Twenty healthy volunteers (6 male and 14 female) who worked at the clinic between the ages of 23 and 54 were recruited through the Mayo Clinic online classified section. Participants were excluded if they were under the age of 18, had used antibiotics or probiotics within the last 2 weeks, had a history of pelvic radiation, or were currently undergoing chemotherapy. The study coordinator met with each eligible participant to review the consent and study details. All subjects signed and dated Health Insurance Portability and Accountability Act (HIPAA) Authorization and informed consent forms prior to the study. The study was reviewed and approved by the Mayo Clinic Studies Institutional Review Board (protocol 13-005217) and the NCI Office of Human Subjects Research (12189).
Fecal specimen collection
An Exakt Pak canister (Inmark Packaging) was provided to each subject for fecal collection in the clinic. The subject collected the feces, recorded the date and time of collection, and paged the study coordinator to pick up the sample who delivered it to the laboratory for processing.
The fecal specimen was homogenized manually using a spatula, and a total of 86 aliquots were generated. A summary of the different sampling methods is shown in Supplementary Table S1. Briefly, we generated 50 aliquots of feces, 12 swabs, and 24 fecal occult blood test (FOBT) cards. Enough fecal specimen to fully fill the scoop (approximately 1–2 grams) was placed in a Sarstedt feces tube containing no additive or one of three different stabilization solutions. Fourteen aliquots were stored in no additive, 12 aliquots were stored in 2.5 mL of RNAlater (Ambion), 12 aliquots were stored in 2.5 mL of 70% ethanol (Sigma-Aldrich), and 12 aliquots were stored in 2.5 mL of ethylenediaminetetraacetic acid (EDTA; Tris 500 mmol/L, NaCl 10 mmol/L, EDTA 191 mmol/L, pH 9.0). Twelve sterile swabs were used to wipe the fecal specimens taking care not to overload the swab. Each swab was placed in a Sarstedt tube, and the lid was tightly screwed. Twenty-four Hemoccult II Elite Dispensapak Plus for FOBT (Beckman Coulter) were smeared thinly with feces and the flap was closed. Twelve FOBT cards were kept without further processing, whereas the other 12 FOBT cards were developed using two drops of Hemoccult Sensa Developer that was applied to guaiac paper on the back of the card as is typically done to test for occult blood in colorectal cancer screening.
Six replicates of each specimen with no additive and four replicates of the other six conditions were frozen at −80°C. The remaining samples were incubated at ambient temperature (approximately 25°C) for 24 hours (1 day) or 96 hours (4 days) and then frozen at −80°C. Triplicate aliquots of each fecal sample with no additive frozen soon after collection and duplicate aliquots for all other sampling methods were analyzed at one of two laboratories, the Knight Laboratory, University of Colorado, Boulder, USA, and the Mayo Clinic Microbiome Laboratory, Rochester, USA.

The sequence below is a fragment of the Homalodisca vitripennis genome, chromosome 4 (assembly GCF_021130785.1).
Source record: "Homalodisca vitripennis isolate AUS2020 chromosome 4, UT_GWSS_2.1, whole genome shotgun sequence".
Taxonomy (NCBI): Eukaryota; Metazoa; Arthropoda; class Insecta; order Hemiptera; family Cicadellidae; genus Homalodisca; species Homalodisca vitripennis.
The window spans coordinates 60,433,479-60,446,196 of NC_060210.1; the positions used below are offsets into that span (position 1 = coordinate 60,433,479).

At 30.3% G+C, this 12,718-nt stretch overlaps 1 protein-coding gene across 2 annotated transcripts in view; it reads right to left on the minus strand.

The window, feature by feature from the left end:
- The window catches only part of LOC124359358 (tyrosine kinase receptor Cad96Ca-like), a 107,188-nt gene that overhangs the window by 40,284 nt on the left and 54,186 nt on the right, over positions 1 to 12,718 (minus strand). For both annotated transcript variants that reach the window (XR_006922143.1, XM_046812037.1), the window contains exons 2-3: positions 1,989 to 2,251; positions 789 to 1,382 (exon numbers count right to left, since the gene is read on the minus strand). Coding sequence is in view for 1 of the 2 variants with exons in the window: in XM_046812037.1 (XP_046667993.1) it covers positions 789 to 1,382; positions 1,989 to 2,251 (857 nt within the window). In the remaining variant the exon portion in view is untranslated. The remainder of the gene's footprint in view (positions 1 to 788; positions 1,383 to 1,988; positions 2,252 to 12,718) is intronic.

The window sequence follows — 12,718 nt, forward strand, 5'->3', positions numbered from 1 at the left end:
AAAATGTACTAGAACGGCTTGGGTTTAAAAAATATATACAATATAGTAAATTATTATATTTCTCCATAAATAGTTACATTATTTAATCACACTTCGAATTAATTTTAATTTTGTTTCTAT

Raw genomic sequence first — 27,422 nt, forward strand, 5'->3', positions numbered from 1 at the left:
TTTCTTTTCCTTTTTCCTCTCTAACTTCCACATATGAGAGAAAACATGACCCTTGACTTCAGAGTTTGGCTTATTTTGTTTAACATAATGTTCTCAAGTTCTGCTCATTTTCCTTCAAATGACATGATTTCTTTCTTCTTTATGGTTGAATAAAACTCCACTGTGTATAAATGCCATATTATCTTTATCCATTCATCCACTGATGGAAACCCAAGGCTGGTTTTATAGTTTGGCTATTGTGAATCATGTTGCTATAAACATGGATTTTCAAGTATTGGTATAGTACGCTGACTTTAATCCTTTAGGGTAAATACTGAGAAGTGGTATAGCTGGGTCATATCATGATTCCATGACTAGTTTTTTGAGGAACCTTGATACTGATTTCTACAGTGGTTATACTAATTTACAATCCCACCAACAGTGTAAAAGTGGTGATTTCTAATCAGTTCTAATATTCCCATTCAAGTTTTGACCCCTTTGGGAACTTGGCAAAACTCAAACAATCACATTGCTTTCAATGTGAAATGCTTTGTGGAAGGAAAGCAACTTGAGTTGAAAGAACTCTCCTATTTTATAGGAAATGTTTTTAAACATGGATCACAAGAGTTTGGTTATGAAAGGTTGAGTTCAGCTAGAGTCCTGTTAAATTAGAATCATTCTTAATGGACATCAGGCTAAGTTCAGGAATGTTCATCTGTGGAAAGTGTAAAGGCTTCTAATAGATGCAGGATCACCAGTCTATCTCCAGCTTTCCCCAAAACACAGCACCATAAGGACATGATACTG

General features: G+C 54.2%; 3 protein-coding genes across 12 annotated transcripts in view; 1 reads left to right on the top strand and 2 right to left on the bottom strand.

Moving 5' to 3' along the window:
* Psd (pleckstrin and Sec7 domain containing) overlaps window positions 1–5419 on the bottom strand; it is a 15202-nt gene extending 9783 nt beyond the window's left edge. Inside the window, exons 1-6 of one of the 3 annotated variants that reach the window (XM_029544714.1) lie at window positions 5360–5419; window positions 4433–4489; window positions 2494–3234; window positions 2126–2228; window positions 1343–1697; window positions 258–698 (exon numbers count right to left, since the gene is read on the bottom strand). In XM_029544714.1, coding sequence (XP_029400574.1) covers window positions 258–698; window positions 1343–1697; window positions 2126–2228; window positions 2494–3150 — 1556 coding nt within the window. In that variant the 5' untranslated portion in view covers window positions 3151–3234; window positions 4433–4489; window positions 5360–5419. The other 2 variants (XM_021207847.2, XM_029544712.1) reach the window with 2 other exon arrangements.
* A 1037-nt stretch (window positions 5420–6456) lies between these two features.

DNA extraction and sequencing
Samples were thawed at 4°C and kept on ice during plating. All samples were swabbed using a wooden swab (Puritan Cotton Tipped Applicators; Puritan Medical Products), which was then used for the DNA extraction. FOBT cards were swabbed vigorously. Samples containing storage buffer were sampled by pulling out the fecal material and swabbing.
DNA extraction, PCR amplification, and amplicon preparation for sequencing were performed as described in Caporaso and colleagues (14) and can be found on the Earth Microbiome Project (EMP; ref. 15) web page (http://www.earthmicrobiome.org/emp-standard-protocols/) using the universal bacterial primer set 515F/806R (14, 16). Negative controls included no-template controls for DNA extraction and PCR amplification. Finally, all barcoded amplicons were pooled in equal concentrations for sequencing on the Illumina MiSeq sequencing platform at the BioFrontiers Institute Next-Generation Genomics Facility at the University of Colorado, Boulder, USA. The average coverage was approximately 30,000 reads per sample, with 821 samples used for the analysis, after retaining samples with at least 5,000 reads/sample.
Samples were thawed at 4°C for approximately 20 minutes. Samples containing buffer were spun down at 15,000 rpm for 60 seconds, and supernatant discarded. Approximately 0.5 g of stool was aliquoted into bead beating tubes. For the swab and FOBT card, the portion covered by feces was cut with a scalpel and placed into the bead beating tubes.